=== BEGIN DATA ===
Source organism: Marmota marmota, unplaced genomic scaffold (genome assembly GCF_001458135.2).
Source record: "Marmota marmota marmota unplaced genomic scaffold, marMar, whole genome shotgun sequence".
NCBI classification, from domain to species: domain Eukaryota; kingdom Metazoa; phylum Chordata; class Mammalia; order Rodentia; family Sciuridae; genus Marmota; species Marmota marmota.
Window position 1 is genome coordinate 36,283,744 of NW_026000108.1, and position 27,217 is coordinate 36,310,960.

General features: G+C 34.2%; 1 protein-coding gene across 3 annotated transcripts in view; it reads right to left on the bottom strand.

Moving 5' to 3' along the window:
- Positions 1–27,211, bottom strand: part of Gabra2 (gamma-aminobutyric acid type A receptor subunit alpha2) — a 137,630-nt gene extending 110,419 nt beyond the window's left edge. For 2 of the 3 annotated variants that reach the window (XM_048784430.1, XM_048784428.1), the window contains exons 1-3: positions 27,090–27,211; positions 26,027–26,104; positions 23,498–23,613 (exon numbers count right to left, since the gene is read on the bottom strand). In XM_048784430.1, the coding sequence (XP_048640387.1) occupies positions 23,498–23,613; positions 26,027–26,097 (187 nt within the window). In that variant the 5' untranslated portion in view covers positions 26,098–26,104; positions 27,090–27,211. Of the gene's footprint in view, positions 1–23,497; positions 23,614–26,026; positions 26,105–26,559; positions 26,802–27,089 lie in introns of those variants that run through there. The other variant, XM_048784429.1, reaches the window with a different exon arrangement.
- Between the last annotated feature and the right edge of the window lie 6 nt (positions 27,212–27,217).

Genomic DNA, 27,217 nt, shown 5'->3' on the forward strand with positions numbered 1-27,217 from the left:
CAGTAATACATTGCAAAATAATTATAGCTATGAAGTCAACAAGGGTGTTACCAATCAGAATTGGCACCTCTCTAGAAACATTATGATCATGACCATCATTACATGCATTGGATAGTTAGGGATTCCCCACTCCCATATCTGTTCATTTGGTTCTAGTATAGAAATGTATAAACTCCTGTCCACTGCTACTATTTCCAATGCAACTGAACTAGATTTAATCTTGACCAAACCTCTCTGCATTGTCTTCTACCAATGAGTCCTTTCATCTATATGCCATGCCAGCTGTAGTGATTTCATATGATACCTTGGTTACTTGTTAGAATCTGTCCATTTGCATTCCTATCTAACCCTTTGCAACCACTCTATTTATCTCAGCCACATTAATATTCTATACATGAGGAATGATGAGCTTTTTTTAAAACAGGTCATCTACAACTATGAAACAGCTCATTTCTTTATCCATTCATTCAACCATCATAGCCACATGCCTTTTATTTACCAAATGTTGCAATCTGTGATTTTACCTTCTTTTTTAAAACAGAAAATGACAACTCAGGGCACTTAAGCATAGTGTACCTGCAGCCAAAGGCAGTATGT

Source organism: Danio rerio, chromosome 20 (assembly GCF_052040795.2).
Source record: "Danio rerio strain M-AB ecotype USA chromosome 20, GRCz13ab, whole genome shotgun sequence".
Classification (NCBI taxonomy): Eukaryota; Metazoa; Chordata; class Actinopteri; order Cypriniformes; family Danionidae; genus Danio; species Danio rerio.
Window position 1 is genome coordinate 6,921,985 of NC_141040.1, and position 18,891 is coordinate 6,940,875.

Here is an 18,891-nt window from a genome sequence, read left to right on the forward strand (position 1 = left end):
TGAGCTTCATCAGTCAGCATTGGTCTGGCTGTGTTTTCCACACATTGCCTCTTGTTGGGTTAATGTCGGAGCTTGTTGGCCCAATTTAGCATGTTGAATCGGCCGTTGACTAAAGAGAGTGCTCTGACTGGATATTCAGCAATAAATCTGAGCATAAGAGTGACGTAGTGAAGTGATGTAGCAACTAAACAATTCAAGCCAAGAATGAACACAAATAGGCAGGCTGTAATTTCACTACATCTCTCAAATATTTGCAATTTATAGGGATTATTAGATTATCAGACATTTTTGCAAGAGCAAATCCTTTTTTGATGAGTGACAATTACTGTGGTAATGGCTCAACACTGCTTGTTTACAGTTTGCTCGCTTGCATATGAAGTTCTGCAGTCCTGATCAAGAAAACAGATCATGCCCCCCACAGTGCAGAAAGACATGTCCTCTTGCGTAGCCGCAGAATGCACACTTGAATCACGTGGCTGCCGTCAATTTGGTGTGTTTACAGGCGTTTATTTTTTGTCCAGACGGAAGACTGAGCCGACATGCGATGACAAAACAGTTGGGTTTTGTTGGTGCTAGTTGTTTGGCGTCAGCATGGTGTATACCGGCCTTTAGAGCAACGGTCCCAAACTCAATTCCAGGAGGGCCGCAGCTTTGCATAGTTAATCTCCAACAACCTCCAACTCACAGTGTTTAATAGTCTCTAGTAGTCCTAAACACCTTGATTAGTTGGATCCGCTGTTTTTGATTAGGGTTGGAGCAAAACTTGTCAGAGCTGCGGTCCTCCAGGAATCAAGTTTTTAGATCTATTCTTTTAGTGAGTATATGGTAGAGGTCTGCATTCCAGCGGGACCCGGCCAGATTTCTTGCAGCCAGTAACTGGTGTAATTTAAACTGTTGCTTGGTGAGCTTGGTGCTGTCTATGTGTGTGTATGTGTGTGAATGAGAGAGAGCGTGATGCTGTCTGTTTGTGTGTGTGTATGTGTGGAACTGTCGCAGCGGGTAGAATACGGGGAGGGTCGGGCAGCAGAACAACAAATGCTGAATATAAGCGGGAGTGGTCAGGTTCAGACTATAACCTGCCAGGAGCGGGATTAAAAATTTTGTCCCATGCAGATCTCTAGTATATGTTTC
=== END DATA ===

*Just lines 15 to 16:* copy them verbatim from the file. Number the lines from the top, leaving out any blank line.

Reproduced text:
Here is an 18,891-nt window from a genome sequence, read left to right on the forward strand (position 1 = left end):
TGAGCTTCATCAGTCAGCATTGGTCTGGCTGTGTTTTCCACACATTGCCTCTTGTTGGGTTAATGTCGGAGCTTGTTGGCCCAATTTAGCATGTTGAATCGGCCGTTGACTAAAGAGAGTGCTCTGACTGGATATTCAGCAATAAATCTGAGCATAAGAGTGACGTAGTGAAGTGATGTAGCAACTAAACAATTCAAGCCAAGAATGAACACAAATAGGCAGGCTGTAATTTCACTACATCTCTCAAATATTTGCAATTTATAGGGATTATTAGATTATCAGACATTTTTGCAAGAGCAAATCCTTTTTTGATGAGTGACAATTACTGTGGTAATGGCTCAACACTGCTTGTTTACAGTTTGCTCGCTTGCATATGAAGTTCTGCAGTCCTGATCAAGAAAACAGATCATGCCCCCCACAGTGCAGAAAGACATGTCCTCTTGCGTAGCCGCAGAATGCACACTTGAATCACGTGGCTGCCGTCAATTTGGTGTGTTTACAGGCGTTTATTTTTTGTCCAGACGGAAGACTGAGCCGACATGCGATGACAAAACAGTTGGGTTTTGTTGGTGCTAGTTGTTTGGCGTCAGCATGGTGTATACCGGCCTTTAGAGCAACGGTCCCAAACTCAATTCCAGGAGGGCCGCAGCTTTGCATAGTTAATCTCCAACAACCTCCAACTCACAGTGTTTAATAGTCTCTAGTAGTCCTAAACACCTTGATTAGTTGGATCCGCTGTTTTTGATTAGGGTTGGAGCAAAACTTGTCAGAGCTGCGGTCCTCCAGGAATCAAGTTTTTAGATCTATTCTTTTAGTGAGTATATGGTAGAGGTCTGCATTCCAGCGGGACCCGGCCAGATTTCTTGCAGCCAGTAACTGGTGTAATTTAAACTGTTGCTTGGTGAGCTTGGTGCTGTCTATGTGTGTGTATGTGTGTGAATGAGAGAGAGCGTGATGCTGTCTGTTTGTGTGTGTGTATGTGTGGAACTGTCGCAGCGGGTAGAATACGGGGAGGGTCGGGCAGCAGAACAACAAATGCTGAATATAAGCGGGAGTGGTCAGGTTCAGACTATAACCTGCCAGGAGCGGGATTAAAAATTTTGTCCCATGCAGATCTCTAGTATATGTTTC